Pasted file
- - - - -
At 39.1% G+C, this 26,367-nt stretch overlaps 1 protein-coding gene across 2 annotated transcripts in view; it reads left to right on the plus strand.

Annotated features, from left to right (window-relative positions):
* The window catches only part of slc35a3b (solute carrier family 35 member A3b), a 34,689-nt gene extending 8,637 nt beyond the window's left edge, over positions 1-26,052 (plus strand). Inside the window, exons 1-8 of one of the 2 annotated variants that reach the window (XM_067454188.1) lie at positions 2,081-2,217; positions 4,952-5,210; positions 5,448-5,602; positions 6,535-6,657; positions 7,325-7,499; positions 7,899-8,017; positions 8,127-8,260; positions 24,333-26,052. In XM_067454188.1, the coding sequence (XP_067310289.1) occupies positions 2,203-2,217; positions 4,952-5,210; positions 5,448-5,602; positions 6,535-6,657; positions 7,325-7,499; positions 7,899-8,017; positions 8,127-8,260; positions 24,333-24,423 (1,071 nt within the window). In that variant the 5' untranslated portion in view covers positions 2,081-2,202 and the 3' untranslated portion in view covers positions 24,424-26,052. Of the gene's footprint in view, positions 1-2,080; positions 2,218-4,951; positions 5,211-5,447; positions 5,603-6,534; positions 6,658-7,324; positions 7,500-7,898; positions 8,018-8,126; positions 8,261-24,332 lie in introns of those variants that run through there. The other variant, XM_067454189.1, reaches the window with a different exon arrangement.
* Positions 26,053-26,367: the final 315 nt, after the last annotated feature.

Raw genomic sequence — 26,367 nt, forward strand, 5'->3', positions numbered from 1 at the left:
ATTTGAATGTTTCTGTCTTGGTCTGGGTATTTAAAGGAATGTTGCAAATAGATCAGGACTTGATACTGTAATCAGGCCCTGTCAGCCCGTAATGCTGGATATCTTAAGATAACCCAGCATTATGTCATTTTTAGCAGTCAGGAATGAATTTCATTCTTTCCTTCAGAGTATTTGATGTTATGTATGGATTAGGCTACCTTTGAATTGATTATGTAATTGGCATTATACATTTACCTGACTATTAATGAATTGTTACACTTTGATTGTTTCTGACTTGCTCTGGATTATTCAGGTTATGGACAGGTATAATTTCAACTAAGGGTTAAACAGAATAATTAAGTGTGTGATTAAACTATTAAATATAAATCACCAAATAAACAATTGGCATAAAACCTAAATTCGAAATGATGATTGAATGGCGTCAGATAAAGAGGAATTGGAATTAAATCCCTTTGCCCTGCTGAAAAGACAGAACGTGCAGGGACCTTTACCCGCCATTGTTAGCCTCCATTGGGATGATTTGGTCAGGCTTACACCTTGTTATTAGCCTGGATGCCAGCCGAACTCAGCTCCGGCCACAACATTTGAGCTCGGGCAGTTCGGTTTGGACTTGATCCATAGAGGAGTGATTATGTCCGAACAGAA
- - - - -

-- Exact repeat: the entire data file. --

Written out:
At 39.1% G+C, this 26,367-nt stretch overlaps 1 protein-coding gene across 2 annotated transcripts in view; it reads left to right on the plus strand.

Annotated features, from left to right (window-relative positions):
* The window catches only part of slc35a3b (solute carrier family 35 member A3b), a 34,689-nt gene extending 8,637 nt beyond the window's left edge, over positions 1-26,052 (plus strand). Inside the window, exons 1-8 of one of the 2 annotated variants that reach the window (XM_067454188.1) lie at positions 2,081-2,217; positions 4,952-5,210; positions 5,448-5,602; positions 6,535-6,657; positions 7,325-7,499; positions 7,899-8,017; positions 8,127-8,260; positions 24,333-26,052. In XM_067454188.1, the coding sequence (XP_067310289.1) occupies positions 2,203-2,217; positions 4,952-5,210; positions 5,448-5,602; positions 6,535-6,657; positions 7,325-7,499; positions 7,899-8,017; positions 8,127-8,260; positions 24,333-24,423 (1,071 nt within the window). In that variant the 5' untranslated portion in view covers positions 2,081-2,202 and the 3' untranslated portion in view covers positions 24,424-26,052. Of the gene's footprint in view, positions 1-2,080; positions 2,218-4,951; positions 5,211-5,447; positions 5,603-6,534; positions 6,658-7,324; positions 7,500-7,898; positions 8,018-8,126; positions 8,261-24,332 lie in introns of those variants that run through there. The other variant, XM_067454189.1, reaches the window with a different exon arrangement.
* Positions 26,053-26,367: the final 315 nt, after the last annotated feature.

Raw genomic sequence — 26,367 nt, forward strand, 5'->3', positions numbered from 1 at the left:
ATTTGAATGTTTCTGTCTTGGTCTGGGTATTTAAAGGAATGTTGCAAATAGATCAGGACTTGATACTGTAATCAGGCCCTGTCAGCCCGTAATGCTGGATATCTTAAGATAACCCAGCATTATGTCATTTTTAGCAGTCAGGAATGAATTTCATTCTTTCCTTCAGAGTATTTGATGTTATGTATGGATTAGGCTACCTTTGAATTGATTATGTAATTGGCATTATACATTTACCTGACTATTAATGAATTGTTACACTTTGATTGTTTCTGACTTGCTCTGGATTATTCAGGTTATGGACAGGTATAATTTCAACTAAGGGTTAAACAGAATAATTAAGTGTGTGATTAAACTATTAAATATAAATCACCAAATAAACAATTGGCATAAAACCTAAATTCGAAATGATGATTGAATGGCGTCAGATAAAGAGGAATTGGAATTAAATCCCTTTGCCCTGCTGAAAAGACAGAACGTGCAGGGACCTTTACCCGCCATTGTTAGCCTCCATTGGGATGATTTGGTCAGGCTTACACCTTGTTATTAGCCTGGATGCCAGCCGAACTCAGCTCCGGCCACAACATTTGAGCTCGGGCAGTTCGGTTTGGACTTGATCCATAGAGGAGTGATTATGTCCGAACAGAA